She was inspired by ocean waves and soothing color palettes.
Rebecca Atwood's woven textiles collection
Credit: Lydia Hudgens

Recently, we visited Rebecca Atwood at her open studio in Brooklyn to get a sneak peek of her new Howes collection. And just in time for the summer season, she is debuting a set of beautiful wovens in both fabric-by-the-yard and pillows.

"This collection draws its story from the beach in the off-season, when the sky darkens earlier and the moon hangs low in the sky," she says. "Time seems to pass at a different rate than in the summer. The moon still pulls the tide, and the sun continues to glimmer on the water, but the shadows are long and dramatic. This graphic nature of the beach in the winter feels like a natural connection with woven fabrics."

LEARN MORE: 10 Things Rebecca Atwood Can't Live Without
rebecca atwood fabric
Credit: Lydia Hudgens

For Atwood, it starts with a mood board - many of which were displayed on the walls of her studio. "Beginning a new collection is one of my favorite things to do," she says. "When you start it's blue-sky dreaming and it all begins with pulling inspiration images, old sketches, colors, scraps of paper with ideas written down, and samples of textures I want to explore. I always have countless ideas running around my mind, and this is the time where I get to visualize what will be next and see the connections between different ideas."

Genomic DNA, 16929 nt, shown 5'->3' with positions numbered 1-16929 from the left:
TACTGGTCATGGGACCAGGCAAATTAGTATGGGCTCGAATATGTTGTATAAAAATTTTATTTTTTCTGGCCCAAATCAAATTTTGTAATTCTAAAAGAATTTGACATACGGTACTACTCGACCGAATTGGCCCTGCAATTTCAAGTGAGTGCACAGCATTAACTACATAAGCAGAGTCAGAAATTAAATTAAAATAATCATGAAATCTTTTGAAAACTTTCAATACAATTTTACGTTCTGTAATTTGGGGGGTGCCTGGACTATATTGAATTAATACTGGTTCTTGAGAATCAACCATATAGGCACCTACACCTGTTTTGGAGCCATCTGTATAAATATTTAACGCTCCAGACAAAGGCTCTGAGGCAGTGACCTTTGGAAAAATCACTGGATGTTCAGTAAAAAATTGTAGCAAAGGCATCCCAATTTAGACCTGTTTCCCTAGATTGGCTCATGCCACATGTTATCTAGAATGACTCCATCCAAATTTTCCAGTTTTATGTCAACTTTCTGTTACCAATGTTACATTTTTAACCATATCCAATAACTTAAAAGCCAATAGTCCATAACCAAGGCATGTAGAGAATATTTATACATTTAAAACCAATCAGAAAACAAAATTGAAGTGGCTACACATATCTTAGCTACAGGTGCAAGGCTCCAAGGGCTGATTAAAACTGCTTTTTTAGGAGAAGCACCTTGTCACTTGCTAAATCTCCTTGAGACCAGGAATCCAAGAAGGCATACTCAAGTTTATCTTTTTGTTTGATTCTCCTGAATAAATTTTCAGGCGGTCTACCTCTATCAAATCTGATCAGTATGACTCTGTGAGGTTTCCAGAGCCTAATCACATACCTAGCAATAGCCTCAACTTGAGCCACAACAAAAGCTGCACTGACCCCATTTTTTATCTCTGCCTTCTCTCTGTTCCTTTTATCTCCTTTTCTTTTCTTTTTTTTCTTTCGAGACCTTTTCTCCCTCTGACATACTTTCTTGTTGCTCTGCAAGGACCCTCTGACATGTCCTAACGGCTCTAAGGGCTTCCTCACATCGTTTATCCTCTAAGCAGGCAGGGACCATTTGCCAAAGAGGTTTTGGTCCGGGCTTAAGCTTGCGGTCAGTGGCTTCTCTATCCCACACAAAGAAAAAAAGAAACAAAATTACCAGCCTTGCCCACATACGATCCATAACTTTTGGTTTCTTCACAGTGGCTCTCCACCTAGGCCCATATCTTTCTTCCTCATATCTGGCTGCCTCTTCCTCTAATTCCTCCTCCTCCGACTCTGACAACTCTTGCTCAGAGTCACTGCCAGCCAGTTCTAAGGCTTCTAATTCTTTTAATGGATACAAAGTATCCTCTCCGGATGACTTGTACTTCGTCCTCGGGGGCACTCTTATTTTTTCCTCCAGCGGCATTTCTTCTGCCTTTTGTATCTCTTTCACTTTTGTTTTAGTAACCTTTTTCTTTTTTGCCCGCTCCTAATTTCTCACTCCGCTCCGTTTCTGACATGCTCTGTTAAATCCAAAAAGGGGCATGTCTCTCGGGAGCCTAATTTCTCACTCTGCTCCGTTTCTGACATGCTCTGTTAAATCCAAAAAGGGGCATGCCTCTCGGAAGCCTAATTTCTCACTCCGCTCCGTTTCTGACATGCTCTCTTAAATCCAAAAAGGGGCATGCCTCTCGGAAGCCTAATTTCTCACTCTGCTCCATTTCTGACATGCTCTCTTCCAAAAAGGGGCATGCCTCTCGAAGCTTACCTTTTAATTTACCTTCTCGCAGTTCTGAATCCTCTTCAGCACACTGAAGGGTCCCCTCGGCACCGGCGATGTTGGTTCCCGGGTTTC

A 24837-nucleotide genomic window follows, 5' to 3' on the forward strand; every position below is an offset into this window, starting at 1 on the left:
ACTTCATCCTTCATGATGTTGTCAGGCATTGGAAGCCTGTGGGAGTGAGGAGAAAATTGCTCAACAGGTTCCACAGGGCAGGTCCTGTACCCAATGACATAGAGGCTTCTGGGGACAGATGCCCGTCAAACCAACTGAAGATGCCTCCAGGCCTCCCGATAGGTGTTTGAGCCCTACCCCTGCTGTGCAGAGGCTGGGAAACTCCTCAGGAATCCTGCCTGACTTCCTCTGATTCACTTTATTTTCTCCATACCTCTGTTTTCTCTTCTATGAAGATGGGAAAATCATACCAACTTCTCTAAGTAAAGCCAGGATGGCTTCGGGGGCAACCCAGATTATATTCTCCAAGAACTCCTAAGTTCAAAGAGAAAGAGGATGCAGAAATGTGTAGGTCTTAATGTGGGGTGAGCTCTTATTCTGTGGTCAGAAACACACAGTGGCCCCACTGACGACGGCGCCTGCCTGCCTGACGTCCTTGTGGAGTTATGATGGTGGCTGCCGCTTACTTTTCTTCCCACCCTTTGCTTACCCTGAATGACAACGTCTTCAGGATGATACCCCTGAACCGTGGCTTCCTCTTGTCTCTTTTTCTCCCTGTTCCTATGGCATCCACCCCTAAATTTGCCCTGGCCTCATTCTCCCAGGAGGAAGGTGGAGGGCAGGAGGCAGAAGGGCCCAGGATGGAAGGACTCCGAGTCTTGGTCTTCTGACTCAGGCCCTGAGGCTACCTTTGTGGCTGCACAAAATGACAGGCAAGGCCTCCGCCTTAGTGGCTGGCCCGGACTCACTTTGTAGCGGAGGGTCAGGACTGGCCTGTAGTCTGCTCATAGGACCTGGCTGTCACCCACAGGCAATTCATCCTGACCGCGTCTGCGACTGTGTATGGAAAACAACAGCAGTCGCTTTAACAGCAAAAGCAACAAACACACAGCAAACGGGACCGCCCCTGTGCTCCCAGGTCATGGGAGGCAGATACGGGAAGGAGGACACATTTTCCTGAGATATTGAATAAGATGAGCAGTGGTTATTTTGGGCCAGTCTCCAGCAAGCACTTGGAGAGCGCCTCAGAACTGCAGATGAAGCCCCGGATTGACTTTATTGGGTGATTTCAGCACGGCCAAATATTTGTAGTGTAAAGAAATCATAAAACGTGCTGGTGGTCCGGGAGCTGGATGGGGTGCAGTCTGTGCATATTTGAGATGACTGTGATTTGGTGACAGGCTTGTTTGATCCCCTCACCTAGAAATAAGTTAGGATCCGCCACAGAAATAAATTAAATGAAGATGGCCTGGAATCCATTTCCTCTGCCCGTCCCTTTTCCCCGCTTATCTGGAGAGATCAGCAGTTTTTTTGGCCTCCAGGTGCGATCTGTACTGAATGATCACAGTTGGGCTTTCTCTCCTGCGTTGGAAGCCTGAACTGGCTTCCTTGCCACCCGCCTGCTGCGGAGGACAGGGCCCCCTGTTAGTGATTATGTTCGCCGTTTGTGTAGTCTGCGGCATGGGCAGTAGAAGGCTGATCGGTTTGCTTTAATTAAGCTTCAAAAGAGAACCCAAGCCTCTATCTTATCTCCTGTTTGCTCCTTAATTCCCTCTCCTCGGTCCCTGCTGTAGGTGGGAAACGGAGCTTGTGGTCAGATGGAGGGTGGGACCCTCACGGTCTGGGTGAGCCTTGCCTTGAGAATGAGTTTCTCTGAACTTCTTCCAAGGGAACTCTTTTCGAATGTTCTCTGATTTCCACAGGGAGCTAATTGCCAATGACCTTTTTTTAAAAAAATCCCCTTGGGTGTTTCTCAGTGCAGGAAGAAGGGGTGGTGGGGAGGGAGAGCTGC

This particular collection was inspired by the beach - a natural landscape for her, having grown up on the shores of Cape Cod.

rebecca atwood fabric
Credit: Lydia Hudgens

The collection is made up of six designs, each with its own story to tell. We're fascinated as to how Atwood comes up with her patterns as each one is born out of artistic experimentation. Marbling papers using India ink in the suminagashi technique led to her Marble Geode pattern. The Cut Up Dot pattern resulted from Rebecca painting an ink wash ground over circular stickers before peeling them off to reveal a polka-dot pattern. She then cut the pattern into strips and put it back together in a new layout inspired by the sun setting and moon rising. And her Sashiko Stitch and Sashiko Wave patterns were reinterpreted as ocean waves.

LEARN SOMETHING NEW: Shibori, the Dyeing Technique to Try This Summer
rebecca atwood fabric
Credit: Courtesy of Rebecca Atwood

For more inspirational textiles and products, visit Aren't you ready for a summer refresh?

Feeling inspired? Watch how to make your own dip-dyed beach sarong for those hot summer days ahead:


Be the first to comment!